Sen. Elizabeth Warren Wants the Government to Steal IP and Stifle Future Pharmaceutical Innovation | Citizens Against Government Waste

Sen. Elizabeth Warren Wants the Government to Steal IP and Stifle Future Pharmaceutical Innovation

The WasteWatcher

Sen. Elizabeth Warren (D-Mass.) has long been seeking to use the federal government’s power to lower prescription drug prices. To that end, she has introduced the Affordable Drug Manufacturing Act, which would give the Department of Health and Human Services (HHS) the power to manufacture its own drugs, and cosponsored the Medicare Prescription Drug Negotiation Act, which would give HHS new powers to negotiate drug prices, even though Medicare Part D has been less costly than anticipated and remains extremely popular among seniors.

She has also twice called in 2022 for HHS Secretary Xavier Becerra to use the Bayh-Dole Act’s march-in rights as a mechanism to lower prescription drug prices, first on February 18, 2022, for the prostate cancer drug Xtandi, and then on April 22, 2022, for a much broader use of those rights for all prescription drugs, along with the act’s royalty-free license authority. The irony of her April 22 letter is that World Intellectual Property Day occurred on April 26, 2022. This day celebrates intellectual property (IP) and the discoveries that bring innovation and new technology across the globe each year. Her push for this broad use of executive power is also galling after the strong protection of IP rights led to the record-breaking manufacturing and distribution of safe and effective COVID-19 vaccines.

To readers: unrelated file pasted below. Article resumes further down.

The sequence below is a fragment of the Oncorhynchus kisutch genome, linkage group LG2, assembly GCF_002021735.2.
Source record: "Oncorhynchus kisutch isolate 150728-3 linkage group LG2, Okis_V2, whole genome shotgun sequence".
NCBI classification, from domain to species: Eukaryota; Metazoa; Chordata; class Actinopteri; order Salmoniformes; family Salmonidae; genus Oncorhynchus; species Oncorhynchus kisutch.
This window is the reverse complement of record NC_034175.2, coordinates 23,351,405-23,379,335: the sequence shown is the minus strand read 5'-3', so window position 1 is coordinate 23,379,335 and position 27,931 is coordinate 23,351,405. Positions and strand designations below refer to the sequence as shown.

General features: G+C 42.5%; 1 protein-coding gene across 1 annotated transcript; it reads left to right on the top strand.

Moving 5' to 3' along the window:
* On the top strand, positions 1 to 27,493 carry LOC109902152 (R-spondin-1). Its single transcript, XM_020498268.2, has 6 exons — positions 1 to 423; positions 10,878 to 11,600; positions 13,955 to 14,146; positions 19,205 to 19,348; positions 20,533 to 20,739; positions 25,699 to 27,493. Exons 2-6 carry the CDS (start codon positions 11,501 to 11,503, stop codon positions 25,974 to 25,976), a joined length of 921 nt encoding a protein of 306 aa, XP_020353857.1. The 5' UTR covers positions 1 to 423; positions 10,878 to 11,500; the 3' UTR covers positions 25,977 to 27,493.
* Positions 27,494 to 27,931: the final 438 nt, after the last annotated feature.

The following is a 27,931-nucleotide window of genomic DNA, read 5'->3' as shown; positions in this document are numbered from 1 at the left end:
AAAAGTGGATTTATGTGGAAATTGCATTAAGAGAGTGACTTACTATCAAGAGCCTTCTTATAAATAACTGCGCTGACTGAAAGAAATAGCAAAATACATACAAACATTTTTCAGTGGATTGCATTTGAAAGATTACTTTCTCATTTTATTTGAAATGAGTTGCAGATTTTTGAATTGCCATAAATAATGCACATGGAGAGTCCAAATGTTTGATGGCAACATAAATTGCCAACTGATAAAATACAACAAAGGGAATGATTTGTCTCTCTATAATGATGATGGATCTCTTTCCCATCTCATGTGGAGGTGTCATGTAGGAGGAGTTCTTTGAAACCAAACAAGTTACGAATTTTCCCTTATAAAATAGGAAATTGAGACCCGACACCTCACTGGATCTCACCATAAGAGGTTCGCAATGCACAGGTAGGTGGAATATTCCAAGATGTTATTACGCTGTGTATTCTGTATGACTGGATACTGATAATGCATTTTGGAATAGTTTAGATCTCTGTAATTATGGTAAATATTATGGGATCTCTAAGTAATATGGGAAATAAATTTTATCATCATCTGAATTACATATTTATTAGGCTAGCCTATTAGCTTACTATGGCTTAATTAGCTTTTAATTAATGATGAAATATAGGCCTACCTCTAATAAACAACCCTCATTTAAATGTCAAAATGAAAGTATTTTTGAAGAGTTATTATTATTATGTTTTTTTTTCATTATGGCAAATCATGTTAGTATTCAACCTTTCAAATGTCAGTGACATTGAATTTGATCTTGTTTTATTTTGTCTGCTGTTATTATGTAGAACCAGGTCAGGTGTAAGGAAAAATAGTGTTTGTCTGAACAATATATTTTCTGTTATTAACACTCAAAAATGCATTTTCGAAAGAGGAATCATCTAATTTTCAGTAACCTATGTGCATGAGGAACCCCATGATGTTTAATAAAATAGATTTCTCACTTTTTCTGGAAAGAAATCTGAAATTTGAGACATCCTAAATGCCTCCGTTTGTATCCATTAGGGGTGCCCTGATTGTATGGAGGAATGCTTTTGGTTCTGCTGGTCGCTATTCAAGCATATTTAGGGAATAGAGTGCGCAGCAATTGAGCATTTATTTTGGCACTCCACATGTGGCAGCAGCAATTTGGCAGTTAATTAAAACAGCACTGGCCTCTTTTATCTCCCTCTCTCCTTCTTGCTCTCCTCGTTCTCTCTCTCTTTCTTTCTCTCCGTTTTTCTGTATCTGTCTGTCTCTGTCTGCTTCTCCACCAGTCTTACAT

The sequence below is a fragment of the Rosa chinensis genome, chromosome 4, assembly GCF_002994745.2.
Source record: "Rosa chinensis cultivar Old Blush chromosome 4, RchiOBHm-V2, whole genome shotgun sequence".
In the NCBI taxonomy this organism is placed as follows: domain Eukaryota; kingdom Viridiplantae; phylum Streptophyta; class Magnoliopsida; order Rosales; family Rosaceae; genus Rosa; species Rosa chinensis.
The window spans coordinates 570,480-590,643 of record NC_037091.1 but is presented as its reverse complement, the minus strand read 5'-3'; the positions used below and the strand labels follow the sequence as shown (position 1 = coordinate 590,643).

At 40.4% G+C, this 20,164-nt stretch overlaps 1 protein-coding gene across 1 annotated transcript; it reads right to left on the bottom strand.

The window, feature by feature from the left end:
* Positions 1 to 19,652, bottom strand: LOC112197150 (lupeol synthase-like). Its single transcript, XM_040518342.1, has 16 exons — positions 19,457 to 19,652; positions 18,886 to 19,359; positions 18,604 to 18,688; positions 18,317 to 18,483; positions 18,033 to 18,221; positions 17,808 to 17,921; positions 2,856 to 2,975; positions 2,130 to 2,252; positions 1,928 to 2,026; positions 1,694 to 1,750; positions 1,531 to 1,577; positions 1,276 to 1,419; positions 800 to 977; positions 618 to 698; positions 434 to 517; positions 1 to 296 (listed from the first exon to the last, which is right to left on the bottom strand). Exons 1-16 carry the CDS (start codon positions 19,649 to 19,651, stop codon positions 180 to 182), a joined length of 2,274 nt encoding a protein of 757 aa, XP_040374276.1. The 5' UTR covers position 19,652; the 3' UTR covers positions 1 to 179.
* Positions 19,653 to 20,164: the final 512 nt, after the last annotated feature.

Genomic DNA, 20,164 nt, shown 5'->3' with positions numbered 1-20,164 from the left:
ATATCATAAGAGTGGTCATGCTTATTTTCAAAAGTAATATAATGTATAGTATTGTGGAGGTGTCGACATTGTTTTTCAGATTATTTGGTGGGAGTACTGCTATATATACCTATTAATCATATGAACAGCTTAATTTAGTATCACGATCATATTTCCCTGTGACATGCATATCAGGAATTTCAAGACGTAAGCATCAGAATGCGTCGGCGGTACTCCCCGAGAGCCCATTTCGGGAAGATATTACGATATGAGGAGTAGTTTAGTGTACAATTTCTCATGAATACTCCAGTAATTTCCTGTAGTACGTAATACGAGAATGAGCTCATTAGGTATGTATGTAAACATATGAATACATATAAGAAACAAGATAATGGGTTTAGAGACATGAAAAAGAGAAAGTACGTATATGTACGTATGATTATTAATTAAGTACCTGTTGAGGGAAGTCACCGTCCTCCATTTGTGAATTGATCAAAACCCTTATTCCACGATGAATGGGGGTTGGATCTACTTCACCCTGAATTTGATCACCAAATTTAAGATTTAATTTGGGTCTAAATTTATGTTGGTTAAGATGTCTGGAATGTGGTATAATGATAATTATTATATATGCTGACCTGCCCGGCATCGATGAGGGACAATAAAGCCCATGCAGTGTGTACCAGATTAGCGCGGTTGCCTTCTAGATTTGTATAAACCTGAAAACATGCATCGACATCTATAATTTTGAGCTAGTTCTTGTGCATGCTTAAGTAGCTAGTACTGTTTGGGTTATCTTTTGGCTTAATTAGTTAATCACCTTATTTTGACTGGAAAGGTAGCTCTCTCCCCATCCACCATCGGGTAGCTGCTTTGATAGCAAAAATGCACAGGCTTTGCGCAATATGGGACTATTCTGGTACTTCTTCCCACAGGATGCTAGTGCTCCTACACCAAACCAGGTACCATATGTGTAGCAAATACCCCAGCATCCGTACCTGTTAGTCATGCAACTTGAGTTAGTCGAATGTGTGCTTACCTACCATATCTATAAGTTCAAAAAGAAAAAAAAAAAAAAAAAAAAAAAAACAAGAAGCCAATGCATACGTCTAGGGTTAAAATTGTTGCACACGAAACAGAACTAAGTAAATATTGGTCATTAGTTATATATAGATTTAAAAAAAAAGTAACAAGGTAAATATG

The Bayh-Dole Act was signed into law in 1980 to solve a specific problem, when only 5 percent of government-funded technology was being successfully commercialized. The concept worked, as new products started to reach the marketplace. The Bayh-Dole Act allows the government march-in rights, under which it serves the public good by ordering a private company to grant a compulsory license to a third party, including competitors, if the inventor is not taking sufficient steps to make the invention useful in a reasonable period of time, or not satisfying national health and safety needs. To date, march-in rights under Bayh-Dole have never been used.  But Sen. Warren believes HHS should use this power as broadly as possible to lower drug prices.

Sen. Warren has also urged the use and abuse of executive orders to distort the medical marketplace artificially, and with the swipe of a pen, lower drug prices, but she fails to understand how that this would be a significant abuse of executive authority. Not only is the government overreach Sen. Warren suggests in her letter a primary concern, but also the use of Bayh-Dole march-in rights that will have unforeseen negative consequences. Every action has an equal and opposite reaction, and instituting march-in rights in this manner would devastate future research and development not only for the next pandemic, but also new cures and treatments for every other disease. The goal should be to encourage innovation, not stifle it and distort the medical marketplace further. Investors are looking for a return and enacting march-in rights whenever the Executive Branch sees fit would discourage future investment. The solution to lowering drug prices is not to let the government pick winners and losers but allow for a free marketplace that provides an ecosystem suitable for innovation.

Biopharmaceutical research and development has led to record-breaking medical discovery and development. The COVID-19 vaccines developed from mRNA technology prove that intellectual property saves lives. Sen. Warren’s attempt to manipulate the marketplace through executive powers is deplorable and will result in negative consequences around the world, not just for the American people.